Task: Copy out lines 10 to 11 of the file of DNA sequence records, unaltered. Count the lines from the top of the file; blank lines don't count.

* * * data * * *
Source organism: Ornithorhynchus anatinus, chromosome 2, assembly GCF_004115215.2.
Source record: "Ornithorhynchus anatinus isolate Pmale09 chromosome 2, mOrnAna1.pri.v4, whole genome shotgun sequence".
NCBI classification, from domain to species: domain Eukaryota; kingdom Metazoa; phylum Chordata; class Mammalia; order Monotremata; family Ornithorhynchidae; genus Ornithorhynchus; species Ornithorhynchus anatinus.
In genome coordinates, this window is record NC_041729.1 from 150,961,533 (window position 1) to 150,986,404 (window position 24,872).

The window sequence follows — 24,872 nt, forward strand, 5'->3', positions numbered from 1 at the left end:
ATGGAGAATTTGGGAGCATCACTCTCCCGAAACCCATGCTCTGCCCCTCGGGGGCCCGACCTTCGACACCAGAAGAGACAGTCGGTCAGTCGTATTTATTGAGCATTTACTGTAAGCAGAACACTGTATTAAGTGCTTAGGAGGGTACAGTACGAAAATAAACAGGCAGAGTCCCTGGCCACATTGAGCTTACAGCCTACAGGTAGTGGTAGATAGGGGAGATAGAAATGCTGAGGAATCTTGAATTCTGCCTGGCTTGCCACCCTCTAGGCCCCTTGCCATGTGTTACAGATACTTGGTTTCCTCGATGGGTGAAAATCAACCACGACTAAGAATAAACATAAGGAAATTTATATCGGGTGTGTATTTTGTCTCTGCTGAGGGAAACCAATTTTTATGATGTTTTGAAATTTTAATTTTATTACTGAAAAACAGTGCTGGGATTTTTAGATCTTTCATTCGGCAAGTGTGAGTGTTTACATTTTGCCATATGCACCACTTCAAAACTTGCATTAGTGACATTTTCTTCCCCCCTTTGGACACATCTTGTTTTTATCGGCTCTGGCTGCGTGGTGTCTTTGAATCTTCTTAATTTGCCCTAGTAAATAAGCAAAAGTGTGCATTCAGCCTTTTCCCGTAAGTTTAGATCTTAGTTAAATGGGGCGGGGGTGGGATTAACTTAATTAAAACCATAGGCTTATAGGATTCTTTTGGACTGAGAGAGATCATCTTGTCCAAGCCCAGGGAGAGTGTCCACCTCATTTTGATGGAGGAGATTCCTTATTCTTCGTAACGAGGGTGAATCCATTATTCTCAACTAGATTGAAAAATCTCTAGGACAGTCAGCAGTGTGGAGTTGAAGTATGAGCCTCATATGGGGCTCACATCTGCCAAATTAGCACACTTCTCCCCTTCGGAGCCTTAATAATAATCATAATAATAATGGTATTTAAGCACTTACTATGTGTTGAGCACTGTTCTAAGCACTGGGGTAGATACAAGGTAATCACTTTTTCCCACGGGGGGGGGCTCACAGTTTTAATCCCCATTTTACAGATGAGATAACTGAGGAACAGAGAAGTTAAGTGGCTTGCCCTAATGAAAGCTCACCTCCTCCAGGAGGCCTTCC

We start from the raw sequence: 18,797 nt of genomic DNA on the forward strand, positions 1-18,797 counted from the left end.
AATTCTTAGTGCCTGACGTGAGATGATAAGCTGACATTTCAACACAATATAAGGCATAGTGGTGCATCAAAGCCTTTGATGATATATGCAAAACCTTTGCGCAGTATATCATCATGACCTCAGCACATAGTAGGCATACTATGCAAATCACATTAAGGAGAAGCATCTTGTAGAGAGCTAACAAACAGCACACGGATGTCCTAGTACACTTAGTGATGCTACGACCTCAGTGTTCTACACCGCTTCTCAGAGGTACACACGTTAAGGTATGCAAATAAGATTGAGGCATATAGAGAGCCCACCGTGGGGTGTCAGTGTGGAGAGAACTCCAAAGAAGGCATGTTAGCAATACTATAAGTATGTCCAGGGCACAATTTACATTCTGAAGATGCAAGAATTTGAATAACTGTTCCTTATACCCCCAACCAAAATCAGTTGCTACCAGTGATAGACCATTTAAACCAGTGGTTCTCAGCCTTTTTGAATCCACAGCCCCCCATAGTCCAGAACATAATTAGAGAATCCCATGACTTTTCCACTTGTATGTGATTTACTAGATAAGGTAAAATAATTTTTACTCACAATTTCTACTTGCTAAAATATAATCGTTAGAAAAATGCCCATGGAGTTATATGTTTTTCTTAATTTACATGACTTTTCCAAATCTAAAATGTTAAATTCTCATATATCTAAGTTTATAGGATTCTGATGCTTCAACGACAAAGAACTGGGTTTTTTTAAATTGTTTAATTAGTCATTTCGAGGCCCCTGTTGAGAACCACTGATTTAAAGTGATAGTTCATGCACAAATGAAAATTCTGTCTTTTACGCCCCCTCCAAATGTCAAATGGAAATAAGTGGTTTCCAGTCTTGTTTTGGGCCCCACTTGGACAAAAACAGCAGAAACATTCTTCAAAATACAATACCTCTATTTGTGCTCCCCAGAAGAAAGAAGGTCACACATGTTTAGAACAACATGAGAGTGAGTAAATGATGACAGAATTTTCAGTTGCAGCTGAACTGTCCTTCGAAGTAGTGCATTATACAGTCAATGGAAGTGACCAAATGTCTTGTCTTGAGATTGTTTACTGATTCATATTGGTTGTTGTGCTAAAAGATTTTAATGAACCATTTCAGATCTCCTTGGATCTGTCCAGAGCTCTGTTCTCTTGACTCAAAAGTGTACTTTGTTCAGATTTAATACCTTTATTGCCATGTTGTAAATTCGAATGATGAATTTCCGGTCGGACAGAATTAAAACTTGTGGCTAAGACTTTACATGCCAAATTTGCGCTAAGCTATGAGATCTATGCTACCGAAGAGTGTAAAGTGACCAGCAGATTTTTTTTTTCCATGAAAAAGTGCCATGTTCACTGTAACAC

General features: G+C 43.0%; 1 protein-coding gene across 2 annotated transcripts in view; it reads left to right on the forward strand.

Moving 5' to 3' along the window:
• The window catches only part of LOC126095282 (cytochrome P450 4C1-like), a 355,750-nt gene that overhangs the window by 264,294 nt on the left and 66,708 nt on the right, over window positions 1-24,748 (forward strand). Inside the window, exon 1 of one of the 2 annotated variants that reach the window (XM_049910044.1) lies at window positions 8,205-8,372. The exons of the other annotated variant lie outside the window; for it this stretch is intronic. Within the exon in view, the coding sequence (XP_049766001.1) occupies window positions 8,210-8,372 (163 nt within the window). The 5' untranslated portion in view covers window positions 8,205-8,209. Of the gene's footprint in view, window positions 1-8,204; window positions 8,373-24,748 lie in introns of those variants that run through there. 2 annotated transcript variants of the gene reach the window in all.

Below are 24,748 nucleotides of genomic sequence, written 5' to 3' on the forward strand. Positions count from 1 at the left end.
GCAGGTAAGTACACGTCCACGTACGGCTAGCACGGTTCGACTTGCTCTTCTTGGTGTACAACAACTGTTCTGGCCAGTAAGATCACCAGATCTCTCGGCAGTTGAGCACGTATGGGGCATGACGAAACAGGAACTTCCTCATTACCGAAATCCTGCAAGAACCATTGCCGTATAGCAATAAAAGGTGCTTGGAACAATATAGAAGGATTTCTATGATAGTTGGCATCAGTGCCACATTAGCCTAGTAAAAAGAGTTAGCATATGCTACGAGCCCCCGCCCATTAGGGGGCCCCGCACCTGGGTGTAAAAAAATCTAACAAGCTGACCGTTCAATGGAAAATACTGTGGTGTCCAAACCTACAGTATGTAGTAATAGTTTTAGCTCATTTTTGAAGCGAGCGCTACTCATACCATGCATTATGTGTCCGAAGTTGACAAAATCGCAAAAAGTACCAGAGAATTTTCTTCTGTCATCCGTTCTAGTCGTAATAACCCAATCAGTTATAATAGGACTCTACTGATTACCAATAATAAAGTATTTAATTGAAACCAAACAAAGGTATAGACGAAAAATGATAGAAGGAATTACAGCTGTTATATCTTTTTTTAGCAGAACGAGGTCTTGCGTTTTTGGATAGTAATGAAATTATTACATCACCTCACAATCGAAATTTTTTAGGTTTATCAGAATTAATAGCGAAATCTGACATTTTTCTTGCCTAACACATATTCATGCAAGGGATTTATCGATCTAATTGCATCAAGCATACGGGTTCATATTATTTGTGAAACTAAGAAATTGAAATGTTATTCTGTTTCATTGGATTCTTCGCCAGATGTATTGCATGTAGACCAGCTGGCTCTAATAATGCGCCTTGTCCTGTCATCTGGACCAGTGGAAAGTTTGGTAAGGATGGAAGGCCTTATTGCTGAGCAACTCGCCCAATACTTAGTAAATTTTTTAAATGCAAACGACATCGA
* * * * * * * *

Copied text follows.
Moving 5' to 3' along the window:
• The window catches only part of LOC126095282 (cytochrome P450 4C1-like), a 355,750-nt gene that overhangs the window by 264,294 nt on the left and 66,708 nt on the right, over window positions 1-24,748 (forward strand). Inside the window, exon 1 of one of the 2 annotated variants that reach the window (XM_049910044.1) lies at window positions 8,205-8,372. The exons of the other annotated variant lie outside the window; for it this stretch is intronic. Within the exon in view, the coding sequence (XP_049766001.1) occupies window positions 8,210-8,372 (163 nt within the window). The 5' untranslated portion in view covers window positions 8,205-8,209. Of the gene's footprint in view, window positions 1-8,204; window positions 8,373-24,748 lie in introns of those variants that run through there. 2 annotated transcript variants of the gene reach the window in all.